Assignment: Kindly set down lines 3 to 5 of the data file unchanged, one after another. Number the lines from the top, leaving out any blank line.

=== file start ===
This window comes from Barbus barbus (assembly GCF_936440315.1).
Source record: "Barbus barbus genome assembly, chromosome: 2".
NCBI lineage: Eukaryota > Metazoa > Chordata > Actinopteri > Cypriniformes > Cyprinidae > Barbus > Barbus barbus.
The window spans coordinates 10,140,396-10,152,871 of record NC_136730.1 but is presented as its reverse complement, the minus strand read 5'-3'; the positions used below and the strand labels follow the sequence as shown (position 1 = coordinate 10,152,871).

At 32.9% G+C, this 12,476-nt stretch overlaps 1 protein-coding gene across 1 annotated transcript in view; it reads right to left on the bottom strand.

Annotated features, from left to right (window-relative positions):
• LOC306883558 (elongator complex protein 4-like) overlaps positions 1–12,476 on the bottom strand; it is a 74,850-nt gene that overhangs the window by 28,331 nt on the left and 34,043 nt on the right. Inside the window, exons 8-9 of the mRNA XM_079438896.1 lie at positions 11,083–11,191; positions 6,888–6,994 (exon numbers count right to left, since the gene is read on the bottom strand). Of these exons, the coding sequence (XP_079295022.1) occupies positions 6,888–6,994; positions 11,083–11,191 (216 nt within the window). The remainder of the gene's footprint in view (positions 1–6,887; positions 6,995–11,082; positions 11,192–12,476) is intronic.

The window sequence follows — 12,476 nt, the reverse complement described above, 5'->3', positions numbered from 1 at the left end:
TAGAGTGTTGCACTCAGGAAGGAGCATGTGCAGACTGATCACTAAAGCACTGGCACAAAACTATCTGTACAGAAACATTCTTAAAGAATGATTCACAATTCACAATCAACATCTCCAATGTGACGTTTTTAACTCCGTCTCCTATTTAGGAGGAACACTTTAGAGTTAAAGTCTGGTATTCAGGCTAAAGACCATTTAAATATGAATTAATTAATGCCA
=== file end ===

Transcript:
NCBI lineage: Eukaryota > Metazoa > Chordata > Actinopteri > Cypriniformes > Cyprinidae > Barbus > Barbus barbus.
The window spans coordinates 10,140,396-10,152,871 of record NC_136730.1 but is presented as its reverse complement, the minus strand read 5'-3'; the positions used below and the strand labels follow the sequence as shown (position 1 = coordinate 10,152,871).

At 32.9% G+C, this 12,476-nt stretch overlaps 1 protein-coding gene across 1 annotated transcript in view; it reads right to left on the bottom strand.